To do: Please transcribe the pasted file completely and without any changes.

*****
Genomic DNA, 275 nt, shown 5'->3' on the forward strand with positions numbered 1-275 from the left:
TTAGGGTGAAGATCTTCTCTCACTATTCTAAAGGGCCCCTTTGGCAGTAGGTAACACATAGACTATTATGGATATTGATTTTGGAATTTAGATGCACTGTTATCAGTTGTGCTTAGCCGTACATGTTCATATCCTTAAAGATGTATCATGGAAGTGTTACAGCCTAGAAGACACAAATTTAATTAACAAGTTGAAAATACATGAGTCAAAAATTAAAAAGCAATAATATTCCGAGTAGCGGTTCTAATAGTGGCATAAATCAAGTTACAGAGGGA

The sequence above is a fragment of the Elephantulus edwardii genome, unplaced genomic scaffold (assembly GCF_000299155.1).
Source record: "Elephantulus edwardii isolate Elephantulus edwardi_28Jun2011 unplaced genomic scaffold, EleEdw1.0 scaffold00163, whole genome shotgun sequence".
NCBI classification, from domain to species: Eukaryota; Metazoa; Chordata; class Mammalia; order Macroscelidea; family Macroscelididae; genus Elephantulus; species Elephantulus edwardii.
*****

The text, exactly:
Genomic DNA, 275 nt, shown 5'->3' on the forward strand with positions numbered 1-275 from the left:
TTAGGGTGAAGATCTTCTCTCACTATTCTAAAGGGCCCCTTTGGCAGTAGGTAACACATAGACTATTATGGATATTGATTTTGGAATTTAGATGCACTGTTATCAGTTGTGCTTAGCCGTACATGTTCATATCCTTAAAGATGTATCATGGAAGTGTTACAGCCTAGAAGACACAAATTTAATTAACAAGTTGAAAATACATGAGTCAAAAATTAAAAAGCAATAATATTCCGAGTAGCGGTTCTAATAGTGGCATAAATCAAGTTACAGAGGGA

The sequence above is a fragment of the Elephantulus edwardii genome, unplaced genomic scaffold (assembly GCF_000299155.1).
Source record: "Elephantulus edwardii isolate Elephantulus edwardi_28Jun2011 unplaced genomic scaffold, EleEdw1.0 scaffold00163, whole genome shotgun sequence".
NCBI classification, from domain to species: Eukaryota; Metazoa; Chordata; class Mammalia; order Macroscelidea; family Macroscelididae; genus Elephantulus; species Elephantulus edwardii.